31 March 2000
Blair is committed to farmers — NFU

By FWi staff

TONY BLAIRS 203 million aid package for farmers shows that the Prime Minister is committed to farmers, says the National Farmers Union.

Mr Blair pledged 26m to restructure the pig sector, 22m each in agrimoney compensation for dairy, sheep and beef farmers, and 60m for hill farmers.

He also announced the removal of the weight limit for older cattle slaughtered under the Over Thiry Months Scheme to keep BSE out of the food chain.

Most of the money will come from the Ministry of Agriculture. But a further 15m of government cash will also help farmers diversify and restructure.

Ben Gill, NFU president, described the package as a clear and positive sign of the Governments commitment to the future of the agricultural industry.

Mr Gill said in a statement from the union: “I believe the Prime Minister deserves recognition for these measures.”

But he added: “Of course, the problems in farming are so broad and so deep that there is no quick fix which can turn the industry round.

“I recognise that some producers will be disappointed. But overall, there is a lot in this package, especially when you look behind the headline figures.”

“The only sustainable way of improving the position of farmers is to ensure that they obtain a better return from the market,” said Mr Gill.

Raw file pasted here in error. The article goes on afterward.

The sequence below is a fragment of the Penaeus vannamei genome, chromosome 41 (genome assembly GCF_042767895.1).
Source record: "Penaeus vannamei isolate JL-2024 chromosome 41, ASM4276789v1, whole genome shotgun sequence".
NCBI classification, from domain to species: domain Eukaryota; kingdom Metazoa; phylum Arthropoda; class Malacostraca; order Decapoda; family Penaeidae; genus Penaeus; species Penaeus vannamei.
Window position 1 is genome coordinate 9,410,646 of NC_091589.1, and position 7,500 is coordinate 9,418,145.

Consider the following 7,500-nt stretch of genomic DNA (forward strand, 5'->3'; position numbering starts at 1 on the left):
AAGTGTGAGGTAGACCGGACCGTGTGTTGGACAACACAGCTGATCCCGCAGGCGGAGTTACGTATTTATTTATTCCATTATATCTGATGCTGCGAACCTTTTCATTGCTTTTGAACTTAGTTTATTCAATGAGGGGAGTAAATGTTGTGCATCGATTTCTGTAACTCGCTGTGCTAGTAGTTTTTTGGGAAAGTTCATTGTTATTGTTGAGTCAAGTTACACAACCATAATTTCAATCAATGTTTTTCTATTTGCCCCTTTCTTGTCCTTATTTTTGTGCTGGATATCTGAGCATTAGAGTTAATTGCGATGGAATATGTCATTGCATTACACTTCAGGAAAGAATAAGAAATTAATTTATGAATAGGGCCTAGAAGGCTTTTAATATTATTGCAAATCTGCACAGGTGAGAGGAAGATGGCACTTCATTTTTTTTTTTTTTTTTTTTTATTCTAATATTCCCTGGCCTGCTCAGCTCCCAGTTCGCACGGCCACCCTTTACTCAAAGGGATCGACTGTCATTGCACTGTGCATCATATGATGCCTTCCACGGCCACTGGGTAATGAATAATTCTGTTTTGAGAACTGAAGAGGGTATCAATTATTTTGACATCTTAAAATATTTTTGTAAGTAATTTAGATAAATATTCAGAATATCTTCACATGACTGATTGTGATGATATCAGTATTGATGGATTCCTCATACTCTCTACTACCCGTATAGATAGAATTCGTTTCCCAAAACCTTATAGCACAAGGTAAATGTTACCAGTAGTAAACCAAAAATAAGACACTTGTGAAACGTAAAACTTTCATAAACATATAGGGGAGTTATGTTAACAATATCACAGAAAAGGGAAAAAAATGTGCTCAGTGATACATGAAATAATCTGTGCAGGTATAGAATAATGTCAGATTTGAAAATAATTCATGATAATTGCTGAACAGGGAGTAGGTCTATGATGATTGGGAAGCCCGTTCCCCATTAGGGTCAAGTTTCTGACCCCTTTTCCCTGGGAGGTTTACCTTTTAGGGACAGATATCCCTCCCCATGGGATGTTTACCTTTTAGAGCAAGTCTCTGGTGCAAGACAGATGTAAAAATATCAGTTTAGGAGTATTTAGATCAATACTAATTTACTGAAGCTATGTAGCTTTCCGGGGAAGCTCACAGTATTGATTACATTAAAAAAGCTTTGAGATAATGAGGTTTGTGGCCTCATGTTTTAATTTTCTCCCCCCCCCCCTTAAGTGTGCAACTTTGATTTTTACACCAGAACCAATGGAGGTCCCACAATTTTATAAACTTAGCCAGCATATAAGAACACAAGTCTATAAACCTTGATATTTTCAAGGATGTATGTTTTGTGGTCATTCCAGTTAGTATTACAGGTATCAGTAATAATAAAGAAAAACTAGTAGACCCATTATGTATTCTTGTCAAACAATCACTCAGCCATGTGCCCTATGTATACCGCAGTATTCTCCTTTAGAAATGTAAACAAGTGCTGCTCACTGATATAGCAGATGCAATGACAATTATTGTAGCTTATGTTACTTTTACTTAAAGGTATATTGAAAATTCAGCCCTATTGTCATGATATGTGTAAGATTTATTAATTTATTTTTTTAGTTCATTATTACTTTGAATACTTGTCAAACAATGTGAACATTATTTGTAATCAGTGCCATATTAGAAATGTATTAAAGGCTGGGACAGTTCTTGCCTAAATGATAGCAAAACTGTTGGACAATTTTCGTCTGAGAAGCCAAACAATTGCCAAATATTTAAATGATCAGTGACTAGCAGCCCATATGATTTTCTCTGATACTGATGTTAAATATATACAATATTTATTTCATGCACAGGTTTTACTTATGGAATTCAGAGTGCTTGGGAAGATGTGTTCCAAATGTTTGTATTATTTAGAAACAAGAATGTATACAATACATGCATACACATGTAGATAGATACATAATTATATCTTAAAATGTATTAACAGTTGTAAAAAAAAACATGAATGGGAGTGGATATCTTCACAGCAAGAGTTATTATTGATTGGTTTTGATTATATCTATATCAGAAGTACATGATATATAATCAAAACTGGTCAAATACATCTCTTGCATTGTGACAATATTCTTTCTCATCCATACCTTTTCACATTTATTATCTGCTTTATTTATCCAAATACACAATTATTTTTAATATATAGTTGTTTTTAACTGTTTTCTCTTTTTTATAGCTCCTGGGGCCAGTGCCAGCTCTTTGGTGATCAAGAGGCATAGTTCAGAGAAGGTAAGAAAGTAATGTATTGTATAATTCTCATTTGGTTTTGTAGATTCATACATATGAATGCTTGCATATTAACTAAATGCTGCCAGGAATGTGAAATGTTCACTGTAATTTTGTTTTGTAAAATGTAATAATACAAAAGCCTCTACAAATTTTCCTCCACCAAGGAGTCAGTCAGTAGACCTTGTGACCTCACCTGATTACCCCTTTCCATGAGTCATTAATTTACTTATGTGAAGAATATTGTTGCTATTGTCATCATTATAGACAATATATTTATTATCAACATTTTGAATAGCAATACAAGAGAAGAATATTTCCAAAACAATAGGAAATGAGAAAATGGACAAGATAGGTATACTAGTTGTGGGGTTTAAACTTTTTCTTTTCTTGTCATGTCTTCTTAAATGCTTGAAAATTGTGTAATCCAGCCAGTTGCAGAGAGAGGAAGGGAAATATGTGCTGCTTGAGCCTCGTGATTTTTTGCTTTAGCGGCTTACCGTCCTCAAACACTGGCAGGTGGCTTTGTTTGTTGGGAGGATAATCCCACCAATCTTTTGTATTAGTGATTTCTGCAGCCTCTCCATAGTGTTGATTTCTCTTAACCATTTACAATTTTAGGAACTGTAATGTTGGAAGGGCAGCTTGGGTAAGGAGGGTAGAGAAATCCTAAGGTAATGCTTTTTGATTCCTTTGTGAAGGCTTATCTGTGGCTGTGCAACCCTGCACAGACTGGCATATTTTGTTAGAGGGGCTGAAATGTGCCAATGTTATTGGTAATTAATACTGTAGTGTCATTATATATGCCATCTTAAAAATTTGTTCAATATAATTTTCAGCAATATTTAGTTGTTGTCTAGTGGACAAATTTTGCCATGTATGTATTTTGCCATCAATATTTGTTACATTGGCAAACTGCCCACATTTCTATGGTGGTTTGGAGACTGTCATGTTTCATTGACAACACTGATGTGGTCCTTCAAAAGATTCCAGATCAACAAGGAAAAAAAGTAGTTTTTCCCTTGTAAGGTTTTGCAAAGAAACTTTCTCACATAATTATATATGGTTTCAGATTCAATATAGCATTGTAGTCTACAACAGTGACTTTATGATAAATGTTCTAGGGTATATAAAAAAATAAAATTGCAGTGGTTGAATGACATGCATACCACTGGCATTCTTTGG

However, the NFU president voiced particular disappointment that the prime minister failed to announce there is no new money for arable farmers.

A three-year restructuring package for pig farmers, worth 26 million in the first year, was achieved by the National Pig Association.

Hill farmers will have their support maintained at levels equivalent to previous years with 60 million aid – for which the NFU lobbied intensely.

But Mr Gill said other announcements in addition to the money, including Mr Blairs pledge to clamp down on red tape, were equally important.

It was important that retailers committed themselves to the development of a code of practice to ensure that all trading partners are treated fairly and equally.

Mr Gill said: “This must be swiftly turned into reality.”

“The Prime Minister has also promised his continued intervention which I believe to be significant. This is a start on which we must all build.”